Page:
You can use art supplies you have around the house or, if you need to stock up, Sandpoint Super Drug and Vanderford’s have a great selection of art supplies on hand year round.

Personalized crossword puzzles

This one is a bit more of an intermediate gift, as it takes some time and effort to complete. For the past few years, Cadie and I have given each other personalized crossword puzzles around Christmastime. If you’ve never made a crossword puzzle from scratch, there are a few simple instructions to follow to make it happen.

First, get some grid-lined paper, preferably card stock or something thicker than copy paper. It’s best to use graphing paper with larger grids so the recipient has more room to write their letters inside the boxes — remember, you need to write numbers in the top left of some boxes to denote the answers on your clue guide.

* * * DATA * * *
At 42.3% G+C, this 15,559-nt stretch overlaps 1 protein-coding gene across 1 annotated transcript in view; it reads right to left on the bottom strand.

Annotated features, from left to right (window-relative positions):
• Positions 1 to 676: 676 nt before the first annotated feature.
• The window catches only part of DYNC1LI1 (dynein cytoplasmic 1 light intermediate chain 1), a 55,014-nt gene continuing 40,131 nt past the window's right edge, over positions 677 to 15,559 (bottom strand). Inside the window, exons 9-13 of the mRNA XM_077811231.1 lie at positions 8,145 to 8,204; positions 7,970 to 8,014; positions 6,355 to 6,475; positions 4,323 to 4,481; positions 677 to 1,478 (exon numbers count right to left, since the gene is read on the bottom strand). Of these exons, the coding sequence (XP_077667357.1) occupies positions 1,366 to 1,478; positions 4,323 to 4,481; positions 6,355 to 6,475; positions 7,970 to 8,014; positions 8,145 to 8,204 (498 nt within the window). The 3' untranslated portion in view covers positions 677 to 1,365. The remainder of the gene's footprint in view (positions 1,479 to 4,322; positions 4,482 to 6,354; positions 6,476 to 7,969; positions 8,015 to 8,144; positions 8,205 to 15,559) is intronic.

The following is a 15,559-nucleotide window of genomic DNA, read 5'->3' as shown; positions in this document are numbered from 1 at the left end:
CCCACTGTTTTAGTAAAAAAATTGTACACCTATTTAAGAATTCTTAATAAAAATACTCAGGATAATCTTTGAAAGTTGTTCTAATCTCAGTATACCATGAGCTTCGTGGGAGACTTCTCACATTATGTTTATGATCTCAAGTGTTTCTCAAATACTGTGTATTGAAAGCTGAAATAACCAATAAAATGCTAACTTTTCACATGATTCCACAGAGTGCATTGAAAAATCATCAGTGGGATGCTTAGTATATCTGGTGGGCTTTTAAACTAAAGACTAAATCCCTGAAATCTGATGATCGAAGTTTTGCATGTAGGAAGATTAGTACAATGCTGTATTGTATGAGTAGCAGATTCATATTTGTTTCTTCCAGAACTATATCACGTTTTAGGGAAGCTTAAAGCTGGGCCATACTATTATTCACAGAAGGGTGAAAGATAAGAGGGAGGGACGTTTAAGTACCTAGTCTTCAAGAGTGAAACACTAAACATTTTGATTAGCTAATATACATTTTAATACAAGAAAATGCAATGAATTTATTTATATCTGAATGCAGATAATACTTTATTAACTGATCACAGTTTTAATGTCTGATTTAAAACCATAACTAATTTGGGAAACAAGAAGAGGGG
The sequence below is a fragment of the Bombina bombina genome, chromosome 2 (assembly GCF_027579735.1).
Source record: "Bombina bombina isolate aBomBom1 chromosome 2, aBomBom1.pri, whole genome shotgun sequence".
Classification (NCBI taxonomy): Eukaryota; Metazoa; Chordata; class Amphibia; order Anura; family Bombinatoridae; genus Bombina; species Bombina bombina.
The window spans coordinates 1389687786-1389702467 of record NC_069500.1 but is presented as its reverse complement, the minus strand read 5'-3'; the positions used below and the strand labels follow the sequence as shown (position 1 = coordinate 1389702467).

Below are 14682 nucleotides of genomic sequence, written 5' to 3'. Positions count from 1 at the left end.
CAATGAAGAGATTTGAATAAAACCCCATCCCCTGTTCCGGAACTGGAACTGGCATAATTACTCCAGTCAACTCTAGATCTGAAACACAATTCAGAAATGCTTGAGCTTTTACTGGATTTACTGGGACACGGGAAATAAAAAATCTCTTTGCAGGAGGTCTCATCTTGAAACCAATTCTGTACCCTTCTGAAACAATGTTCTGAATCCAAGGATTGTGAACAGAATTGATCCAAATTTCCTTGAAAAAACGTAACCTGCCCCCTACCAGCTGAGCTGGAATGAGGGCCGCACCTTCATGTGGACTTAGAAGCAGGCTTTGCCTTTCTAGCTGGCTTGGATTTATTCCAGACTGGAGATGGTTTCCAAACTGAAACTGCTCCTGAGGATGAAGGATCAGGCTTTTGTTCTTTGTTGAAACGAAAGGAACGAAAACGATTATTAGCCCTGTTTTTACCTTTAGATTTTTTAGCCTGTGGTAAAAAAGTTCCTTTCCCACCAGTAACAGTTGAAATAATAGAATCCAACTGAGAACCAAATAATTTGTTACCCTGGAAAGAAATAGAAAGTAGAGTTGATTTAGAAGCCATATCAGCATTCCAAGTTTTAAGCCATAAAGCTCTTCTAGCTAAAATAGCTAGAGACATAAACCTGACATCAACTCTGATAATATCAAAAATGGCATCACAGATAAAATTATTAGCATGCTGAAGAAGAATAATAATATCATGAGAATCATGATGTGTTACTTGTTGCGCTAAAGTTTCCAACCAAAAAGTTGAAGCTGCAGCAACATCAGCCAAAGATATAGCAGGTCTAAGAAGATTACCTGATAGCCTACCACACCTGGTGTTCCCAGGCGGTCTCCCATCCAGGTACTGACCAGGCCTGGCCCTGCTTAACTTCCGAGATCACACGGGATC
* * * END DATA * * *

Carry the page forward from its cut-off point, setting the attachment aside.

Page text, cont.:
Second, write down a list of words that your significant other could guess based on contextual clues. This is what makes your personalized crossword puzzle truly unique — only the person doing the puzzle will be able to make sense of the clues if you include enough inside jokes.

Third, pencil these words into the grid, starting with the longest words first and working back from there. When you begin, you should have about half the puzzle filled out with inside jokes and longer terms. Mash the words together as close as you can. 

Fourth, fill in the rest of the puzzle. This is the difficult part. Crossword puzzle makers — or cruciverbalists, which should be a crossword puzzle answer — are skilled at using particular words with vowels in the right places to make words fit easily together in a grid. It’s never easy, but with enough time and patience, you’ll get through it. Just remember how much you love your significant other when you’re stuck. It’s all worth it. Whenever you have a blocked section, simply color in the grid around the words and keep going. It doesn’t have to be a symmetrical puzzle grid like the professionals make, just do your best.